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Rick Scott OKs a data base, more vaccines and burial transmit permits

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Rick Scott vetoed a healthcare bill on Wednesday but he signed many others into law. Below is a list of the bills and a brief description of what they do from the legislative bill analyses.

  • HB 79 Creates the Crisis Stabilization Services Utilization Data Base and requires the Department of Children and Families to develop standards for the collection, storage, transmittal and analysis of data that the managing entities and public receiving facilities must adhere to. Managing entities must comply with these requirements by August 1, 2015. Public receiving facilities will be required to submit specified utilization data to managing entities in real time or at least daily.
  • HB 243 Accommodates 20 funeral homes in Florida that don’t have electronic access to EDRS system. The bill removes the requirement on local registrars to keep a burial transmit permit on file for three years and, instead, puts the onus on the funeral director who buries a body in a cemetery where no one is in charge. Most death certificates are registered using the EDRS. In 2014, death certificates filed through the EDRS accounted for 99.6 percent of the total 187,856 certificates filed.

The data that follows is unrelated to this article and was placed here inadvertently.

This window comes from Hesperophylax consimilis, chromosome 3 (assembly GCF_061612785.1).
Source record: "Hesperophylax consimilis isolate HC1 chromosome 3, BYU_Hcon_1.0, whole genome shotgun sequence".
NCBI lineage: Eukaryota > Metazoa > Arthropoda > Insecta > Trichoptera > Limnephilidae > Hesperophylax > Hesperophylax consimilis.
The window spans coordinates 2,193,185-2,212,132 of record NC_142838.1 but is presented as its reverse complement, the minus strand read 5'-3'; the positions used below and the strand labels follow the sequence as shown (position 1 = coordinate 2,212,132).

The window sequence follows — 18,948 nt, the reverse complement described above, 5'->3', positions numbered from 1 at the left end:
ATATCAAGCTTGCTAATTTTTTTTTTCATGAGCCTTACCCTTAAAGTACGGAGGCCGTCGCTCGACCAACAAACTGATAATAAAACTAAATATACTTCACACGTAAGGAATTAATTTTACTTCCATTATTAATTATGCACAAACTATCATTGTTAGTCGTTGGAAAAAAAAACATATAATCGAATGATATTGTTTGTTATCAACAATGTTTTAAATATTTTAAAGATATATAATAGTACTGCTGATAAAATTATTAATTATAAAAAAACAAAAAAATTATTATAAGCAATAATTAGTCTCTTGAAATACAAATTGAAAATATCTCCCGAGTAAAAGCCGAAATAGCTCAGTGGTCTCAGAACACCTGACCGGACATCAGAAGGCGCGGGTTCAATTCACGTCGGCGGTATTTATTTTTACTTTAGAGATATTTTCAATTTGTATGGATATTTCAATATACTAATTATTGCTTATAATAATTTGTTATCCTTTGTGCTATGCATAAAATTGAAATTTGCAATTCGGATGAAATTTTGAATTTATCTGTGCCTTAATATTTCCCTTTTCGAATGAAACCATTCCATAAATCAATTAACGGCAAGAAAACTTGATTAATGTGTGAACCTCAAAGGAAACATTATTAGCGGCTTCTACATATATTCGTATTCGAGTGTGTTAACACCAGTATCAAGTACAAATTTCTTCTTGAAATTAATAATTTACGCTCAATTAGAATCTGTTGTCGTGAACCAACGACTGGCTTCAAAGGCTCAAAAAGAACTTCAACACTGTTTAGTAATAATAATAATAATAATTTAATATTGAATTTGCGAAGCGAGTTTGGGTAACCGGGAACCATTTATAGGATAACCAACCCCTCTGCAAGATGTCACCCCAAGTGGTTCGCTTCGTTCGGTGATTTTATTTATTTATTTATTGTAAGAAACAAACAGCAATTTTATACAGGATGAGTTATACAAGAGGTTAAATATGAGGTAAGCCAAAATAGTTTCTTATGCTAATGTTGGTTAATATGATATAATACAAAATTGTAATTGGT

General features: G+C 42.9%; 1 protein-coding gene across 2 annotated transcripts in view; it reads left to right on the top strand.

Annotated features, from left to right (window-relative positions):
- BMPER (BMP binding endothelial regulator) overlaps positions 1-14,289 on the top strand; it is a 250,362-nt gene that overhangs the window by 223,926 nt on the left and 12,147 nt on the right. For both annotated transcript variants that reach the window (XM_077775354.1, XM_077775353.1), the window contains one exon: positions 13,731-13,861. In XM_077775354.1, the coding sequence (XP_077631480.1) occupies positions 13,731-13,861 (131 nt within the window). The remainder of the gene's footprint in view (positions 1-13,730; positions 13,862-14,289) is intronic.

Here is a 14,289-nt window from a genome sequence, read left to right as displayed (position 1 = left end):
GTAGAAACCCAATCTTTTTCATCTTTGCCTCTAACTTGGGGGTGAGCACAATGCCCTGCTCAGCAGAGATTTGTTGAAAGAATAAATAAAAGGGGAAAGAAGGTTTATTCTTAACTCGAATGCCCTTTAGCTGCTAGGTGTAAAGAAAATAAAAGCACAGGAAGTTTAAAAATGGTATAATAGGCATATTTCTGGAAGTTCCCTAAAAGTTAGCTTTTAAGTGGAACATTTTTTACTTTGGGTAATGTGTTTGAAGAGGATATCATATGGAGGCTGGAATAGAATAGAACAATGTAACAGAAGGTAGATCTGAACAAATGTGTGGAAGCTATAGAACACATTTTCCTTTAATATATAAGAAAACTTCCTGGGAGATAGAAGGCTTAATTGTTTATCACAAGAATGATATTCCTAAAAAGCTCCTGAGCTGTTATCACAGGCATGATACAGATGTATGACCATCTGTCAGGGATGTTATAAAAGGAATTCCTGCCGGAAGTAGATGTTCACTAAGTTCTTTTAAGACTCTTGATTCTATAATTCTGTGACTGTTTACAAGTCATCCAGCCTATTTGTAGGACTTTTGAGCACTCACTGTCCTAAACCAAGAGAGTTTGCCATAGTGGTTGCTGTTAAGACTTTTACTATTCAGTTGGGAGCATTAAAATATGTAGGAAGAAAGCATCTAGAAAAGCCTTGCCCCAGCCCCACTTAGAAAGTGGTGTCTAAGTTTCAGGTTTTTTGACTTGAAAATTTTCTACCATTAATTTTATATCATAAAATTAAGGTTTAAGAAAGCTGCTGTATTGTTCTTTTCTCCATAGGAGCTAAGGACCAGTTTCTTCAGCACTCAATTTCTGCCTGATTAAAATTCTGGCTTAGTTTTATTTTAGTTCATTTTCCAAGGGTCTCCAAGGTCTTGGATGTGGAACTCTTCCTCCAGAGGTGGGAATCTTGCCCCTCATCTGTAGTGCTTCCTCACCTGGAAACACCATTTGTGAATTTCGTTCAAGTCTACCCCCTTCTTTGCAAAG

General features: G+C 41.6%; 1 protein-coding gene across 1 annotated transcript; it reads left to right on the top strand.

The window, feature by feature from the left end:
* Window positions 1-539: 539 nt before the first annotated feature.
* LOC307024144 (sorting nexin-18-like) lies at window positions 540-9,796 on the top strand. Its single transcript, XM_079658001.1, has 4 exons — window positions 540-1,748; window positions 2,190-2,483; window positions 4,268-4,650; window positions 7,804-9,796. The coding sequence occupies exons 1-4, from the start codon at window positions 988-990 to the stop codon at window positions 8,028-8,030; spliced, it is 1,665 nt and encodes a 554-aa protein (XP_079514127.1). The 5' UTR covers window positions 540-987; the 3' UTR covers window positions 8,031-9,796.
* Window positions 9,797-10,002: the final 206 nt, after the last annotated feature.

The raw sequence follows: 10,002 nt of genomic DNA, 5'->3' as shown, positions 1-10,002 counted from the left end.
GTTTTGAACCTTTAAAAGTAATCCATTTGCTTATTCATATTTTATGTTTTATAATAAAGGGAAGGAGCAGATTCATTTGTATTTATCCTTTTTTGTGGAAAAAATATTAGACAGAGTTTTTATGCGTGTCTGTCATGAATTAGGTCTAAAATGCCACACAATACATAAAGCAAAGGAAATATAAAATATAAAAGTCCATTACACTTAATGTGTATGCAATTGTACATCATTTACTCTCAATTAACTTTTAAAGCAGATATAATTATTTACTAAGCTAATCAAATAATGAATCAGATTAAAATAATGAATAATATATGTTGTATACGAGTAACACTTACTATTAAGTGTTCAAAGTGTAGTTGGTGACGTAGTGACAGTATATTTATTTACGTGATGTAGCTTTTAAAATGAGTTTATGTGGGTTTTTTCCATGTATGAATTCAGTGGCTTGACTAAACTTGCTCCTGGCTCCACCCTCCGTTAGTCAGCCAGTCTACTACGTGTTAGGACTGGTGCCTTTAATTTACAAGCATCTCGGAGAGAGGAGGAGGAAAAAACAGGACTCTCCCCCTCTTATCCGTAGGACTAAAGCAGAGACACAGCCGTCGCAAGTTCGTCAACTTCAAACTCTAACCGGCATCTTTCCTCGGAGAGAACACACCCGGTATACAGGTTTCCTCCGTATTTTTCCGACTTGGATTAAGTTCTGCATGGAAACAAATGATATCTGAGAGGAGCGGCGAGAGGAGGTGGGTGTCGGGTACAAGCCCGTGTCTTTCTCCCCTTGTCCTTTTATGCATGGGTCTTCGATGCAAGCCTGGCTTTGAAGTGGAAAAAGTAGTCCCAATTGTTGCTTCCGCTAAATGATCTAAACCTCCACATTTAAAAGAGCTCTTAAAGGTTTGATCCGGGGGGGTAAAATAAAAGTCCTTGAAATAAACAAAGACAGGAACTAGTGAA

• HB 279 Authorizes pharmacists to administer the influenza, pneumococcal, meningococcal, and shingles vaccines to adults within an established protocol with a supervising physician. Before administering a vaccine, a pharmacist must apply to the Board of Pharmacy (Board) for immunization certification and pay a $55 fee. To obtain certification, a pharmacist must demonstrate successful completion of a Board-approved 20-hour program on the safe and effective administration of vaccines.
  • HB 309 Mandates hospitals document on patient’s discharge papers “observation status” if the patients were admitted to the hospital on an “observation” basis. Patients can be admitted on an observation basis if they require certain tests and doctor supervision. Though admitted to the hospital “observation” status is considered outpatient and covered under Medicare Part B, which requires the patient to pay a copayment for each service.

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